Content warning: transphobia, child abuse, and sexual assault.

by Nola Pfau

I’ve been struggling with this issue for a couple of weeks now. It’s not the first time that I’ve been in that situation, so I’m taking the advice that was given to me back when it was the first time: I’m gonna write about it, struggle and all.

A struggle’s appropriate, after all; that’s what the issue is about. No Mercy is, from the cover description, a story about teens who are forging their own civilization in the jungle. It sounds very Lord of the Flies to me – that’s not a criticism, just an observation, one I’m sure that many have made. I haven’t actually read the series aside from this issue, so I want to note that point. I am, specifically, reading this issue because it was made available for free by the author herself.

No Mercy #9 tells the story of a boy. The boy is called Charlene throughout the story, and so I will call the boy Charlene. I don’t know if there is another name he prefers. I don’t know the context of the story outside of this one. I know that he is trans. In this story, he is sent to a re-education school. It is a nightmarish place, where he is degraded and thrown into cages to suffer in the sun.

These schools are real places; that’s part of the point of the issue.

It’s an unflinching look at such an environment; the pain and torture one is forced through, the systematic degradation of the self in pursuit of homogenization, compliance. At the end of the issue is a partial list of deaths at such centers, to help drive that fact home. It is a unique facet of being a marginalized identity – once one learns about such places you will always carry, in the back of your mind, that but for luck and circumstance this could be you. You will always carry the notion that luck and circumstance both change. It is an especially difficult thing to carry today, with LGBTQ communities under attack more than ever in the U.S., the U.K., Japan and Brazil.

But here’s where the struggle is. I’m angry with this comic. I hate it for the pain it draws out of me, I hate it for the rage that wells up within me. I know that these, too, are the point, but knowing does not lessen my hate. Whatever its technical or creative merits, this comic hurts. It hurts to read about what these children are enduring. It hurts to watch a teenage girl being assaulted by the men entrusted with her care. It hurts to watch her hurl herself to death rather than endure another moment.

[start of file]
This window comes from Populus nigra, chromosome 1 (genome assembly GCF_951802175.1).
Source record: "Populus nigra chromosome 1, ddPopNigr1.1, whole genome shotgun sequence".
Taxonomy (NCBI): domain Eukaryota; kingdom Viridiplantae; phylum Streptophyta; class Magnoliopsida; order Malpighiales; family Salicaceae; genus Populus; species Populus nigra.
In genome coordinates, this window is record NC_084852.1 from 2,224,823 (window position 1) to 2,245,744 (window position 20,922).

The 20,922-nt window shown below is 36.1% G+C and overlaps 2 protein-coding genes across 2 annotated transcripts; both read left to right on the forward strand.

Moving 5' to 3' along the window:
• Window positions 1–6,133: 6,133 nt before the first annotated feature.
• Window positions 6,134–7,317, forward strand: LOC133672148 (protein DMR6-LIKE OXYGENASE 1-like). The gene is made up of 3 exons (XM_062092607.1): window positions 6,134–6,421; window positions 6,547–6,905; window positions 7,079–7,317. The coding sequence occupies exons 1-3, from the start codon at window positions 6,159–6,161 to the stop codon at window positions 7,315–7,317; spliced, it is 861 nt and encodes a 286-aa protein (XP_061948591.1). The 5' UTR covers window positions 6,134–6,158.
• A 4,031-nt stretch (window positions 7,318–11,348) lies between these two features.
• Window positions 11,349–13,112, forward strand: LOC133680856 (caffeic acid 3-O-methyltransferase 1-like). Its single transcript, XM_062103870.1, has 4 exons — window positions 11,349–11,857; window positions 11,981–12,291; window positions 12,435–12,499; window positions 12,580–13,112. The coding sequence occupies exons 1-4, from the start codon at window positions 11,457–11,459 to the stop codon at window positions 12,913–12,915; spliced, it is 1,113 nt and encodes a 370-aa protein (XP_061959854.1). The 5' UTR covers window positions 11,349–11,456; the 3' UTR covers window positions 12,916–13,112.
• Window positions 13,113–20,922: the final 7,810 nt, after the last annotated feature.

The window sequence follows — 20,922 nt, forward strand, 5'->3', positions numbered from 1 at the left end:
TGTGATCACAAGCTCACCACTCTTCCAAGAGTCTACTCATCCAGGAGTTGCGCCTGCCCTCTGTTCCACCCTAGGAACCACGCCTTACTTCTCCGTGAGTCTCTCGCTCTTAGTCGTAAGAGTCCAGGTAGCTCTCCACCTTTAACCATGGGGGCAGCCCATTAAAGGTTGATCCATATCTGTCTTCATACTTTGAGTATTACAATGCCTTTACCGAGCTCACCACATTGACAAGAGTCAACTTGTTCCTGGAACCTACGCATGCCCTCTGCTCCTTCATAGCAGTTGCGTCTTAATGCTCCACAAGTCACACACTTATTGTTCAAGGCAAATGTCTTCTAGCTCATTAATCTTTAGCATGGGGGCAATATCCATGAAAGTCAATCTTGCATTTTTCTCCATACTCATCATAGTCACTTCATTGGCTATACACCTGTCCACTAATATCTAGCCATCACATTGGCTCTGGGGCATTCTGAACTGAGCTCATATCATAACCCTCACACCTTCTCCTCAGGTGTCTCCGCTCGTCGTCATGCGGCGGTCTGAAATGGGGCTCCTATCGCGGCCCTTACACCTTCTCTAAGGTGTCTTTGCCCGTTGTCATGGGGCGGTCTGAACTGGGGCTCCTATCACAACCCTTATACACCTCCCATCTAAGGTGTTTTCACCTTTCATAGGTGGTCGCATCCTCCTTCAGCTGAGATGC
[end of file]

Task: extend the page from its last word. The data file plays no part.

I want to be clear that DeCampi deserves a lot of credit for this issue. Her work to explore, in detail, the indignities that people are forced to endure right here in the U.S.A.’s own backyard is commendable. There are individuals for whom this issue will be a first glimpse; the first time they might know of such schools, or if they’ve heard of them, the first inkling of what goes on there. So the work’s important.

And yet.

I keep coming up against the hurt of it. The rawness. The issue needs a salve of some sort; the narrative, by necessity cannot provide it. A backmatter essay might’ve helped. So too might’ve knowing what Charlene’s real name is, so that I do not have to refer to him by his deadname over and over. This, too, is an indignity, to put the knife in the reader’s hand. I do not wish to hold it.

I’m frustrated too by the choice to offer this issue for free; DeCampi provided it online because she’s proud of it, and described it as a standalone issue. That’s… technically true, I suppose, in that it is unconnected, plotwise, to the rest of the run’s narrative, but I question whether it’s true from the perspective of reader interest. Having not read No Mercy, nothing in this issue makes me want to; what I see is violence without reprieve against a character who is like me.

That violence is depicted unsympathetically, but it is also not restrained or limited in any way, for the reasons I’ve gone into above. It’s important that folks know. However, as well meaning as DeCampi is, in providing this issue for free, with the flaws that it contains, she betrays a position of privilege. While the issue is offered up with a content warning, it’s not offered up with a warning about something like, say, the issue of the lead character being deadnamed throughout. A trans writer – or even a trans editor – would’ve noticed a thing like that.

Because there’s no quarter (or, ha, no mercy) given; because the lead character is a member of one of the most at-risk marginalized demographics in the world; DeCampi is asking the reader to take an awful lot on faith. I don’t expect to be given a guarantee that things will be alright in the end, but I would at least like something to entice me into reading more. I don’t get that here. Because of that, this story feels… pointless to me. I’m hurt by it and angered by it and left feeling that both occurred for no reason; that there is nothing here that makes me feel empowered – only like my existence is viewed as a kind of misery porn.

That hurt isn’t left with anywhere to go, it just settles inside me. Like a stone.


No Mercy #9
Published by Image Comics in 2016
Written by Alex de Campi
Drawn by Carla Speed McNeil
Coloured by Jenn Manley Lee


Despite their claims, Nola Pfau is nothing but a good influence and is everything that is good about the comics internet. Nola Pfau is the Editor-in-Chief for WomenWriteAboutComics, as well as a frequent contributor to the site as a writer – for more of their writing, check out the work under their bylineYou can also find Nola on Twitter here!


No Mercy #9 was voted as the 37th best comic of all time by critics. Head here to find out more!

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